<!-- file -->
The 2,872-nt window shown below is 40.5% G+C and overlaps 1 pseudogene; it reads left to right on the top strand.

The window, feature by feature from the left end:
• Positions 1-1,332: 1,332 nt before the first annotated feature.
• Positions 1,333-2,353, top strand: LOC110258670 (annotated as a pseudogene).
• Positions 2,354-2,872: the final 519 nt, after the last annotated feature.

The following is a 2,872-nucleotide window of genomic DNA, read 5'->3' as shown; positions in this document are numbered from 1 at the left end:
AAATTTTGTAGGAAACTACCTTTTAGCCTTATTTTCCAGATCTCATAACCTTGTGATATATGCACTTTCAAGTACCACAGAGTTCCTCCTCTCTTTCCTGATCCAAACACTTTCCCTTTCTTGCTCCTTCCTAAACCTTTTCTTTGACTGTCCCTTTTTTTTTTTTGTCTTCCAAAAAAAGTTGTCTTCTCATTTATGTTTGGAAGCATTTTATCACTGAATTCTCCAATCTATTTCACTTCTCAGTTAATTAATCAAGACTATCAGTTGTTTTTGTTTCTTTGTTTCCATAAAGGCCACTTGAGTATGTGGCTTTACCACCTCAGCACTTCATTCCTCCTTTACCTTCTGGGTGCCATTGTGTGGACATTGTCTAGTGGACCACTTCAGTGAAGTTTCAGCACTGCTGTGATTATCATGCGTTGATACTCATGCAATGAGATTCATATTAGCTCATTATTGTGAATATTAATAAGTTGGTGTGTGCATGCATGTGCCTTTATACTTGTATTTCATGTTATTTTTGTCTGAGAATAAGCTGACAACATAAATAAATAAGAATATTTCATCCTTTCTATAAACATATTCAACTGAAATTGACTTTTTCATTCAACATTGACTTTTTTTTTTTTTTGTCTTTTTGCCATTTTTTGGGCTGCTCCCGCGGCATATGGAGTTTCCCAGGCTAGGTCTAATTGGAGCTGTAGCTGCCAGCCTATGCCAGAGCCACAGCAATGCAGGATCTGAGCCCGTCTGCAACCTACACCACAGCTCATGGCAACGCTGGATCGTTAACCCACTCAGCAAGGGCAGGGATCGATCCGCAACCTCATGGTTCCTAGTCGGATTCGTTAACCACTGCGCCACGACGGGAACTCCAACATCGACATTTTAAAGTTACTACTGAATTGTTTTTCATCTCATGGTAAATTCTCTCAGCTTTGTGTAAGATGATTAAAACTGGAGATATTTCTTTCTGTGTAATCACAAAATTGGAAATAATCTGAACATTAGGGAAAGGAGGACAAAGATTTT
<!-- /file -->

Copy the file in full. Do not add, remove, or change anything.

The 2,872-nt window shown below is 40.5% G+C and overlaps 1 pseudogene; it reads left to right on the top strand.

The window, feature by feature from the left end:
• Positions 1-1,332: 1,332 nt before the first annotated feature.
• Positions 1,333-2,353, top strand: LOC110258670 (annotated as a pseudogene).
• Positions 2,354-2,872: the final 519 nt, after the last annotated feature.

The following is a 2,872-nucleotide window of genomic DNA, read 5'->3' as shown; positions in this document are numbered from 1 at the left end:
AAATTTTGTAGGAAACTACCTTTTAGCCTTATTTTCCAGATCTCATAACCTTGTGATATATGCACTTTCAAGTACCACAGAGTTCCTCCTCTCTTTCCTGATCCAAACACTTTCCCTTTCTTGCTCCTTCCTAAACCTTTTCTTTGACTGTCCCTTTTTTTTTTTTGTCTTCCAAAAAAAGTTGTCTTCTCATTTATGTTTGGAAGCATTTTATCACTGAATTCTCCAATCTATTTCACTTCTCAGTTAATTAATCAAGACTATCAGTTGTTTTTGTTTCTTTGTTTCCATAAAGGCCACTTGAGTATGTGGCTTTACCACCTCAGCACTTCATTCCTCCTTTACCTTCTGGGTGCCATTGTGTGGACATTGTCTAGTGGACCACTTCAGTGAAGTTTCAGCACTGCTGTGATTATCATGCGTTGATACTCATGCAATGAGATTCATATTAGCTCATTATTGTGAATATTAATAAGTTGGTGTGTGCATGCATGTGCCTTTATACTTGTATTTCATGTTATTTTTGTCTGAGAATAAGCTGACAACATAAATAAATAAGAATATTTCATCCTTTCTATAAACATATTCAACTGAAATTGACTTTTTCATTCAACATTGACTTTTTTTTTTTTTTGTCTTTTTGCCATTTTTTGGGCTGCTCCCGCGGCATATGGAGTTTCCCAGGCTAGGTCTAATTGGAGCTGTAGCTGCCAGCCTATGCCAGAGCCACAGCAATGCAGGATCTGAGCCCGTCTGCAACCTACACCACAGCTCATGGCAACGCTGGATCGTTAACCCACTCAGCAAGGGCAGGGATCGATCCGCAACCTCATGGTTCCTAGTCGGATTCGTTAACCACTGCGCCACGACGGGAACTCCAACATCGACATTTTAAAGTTACTACTGAATTGTTTTTCATCTCATGGTAAATTCTCTCAGCTTTGTGTAAGATGATTAAAACTGGAGATATTTCTTTCTGTGTAATCACAAAATTGGAAATAATCTGAACATTAGGGAAAGGAGGACAAAGATTTT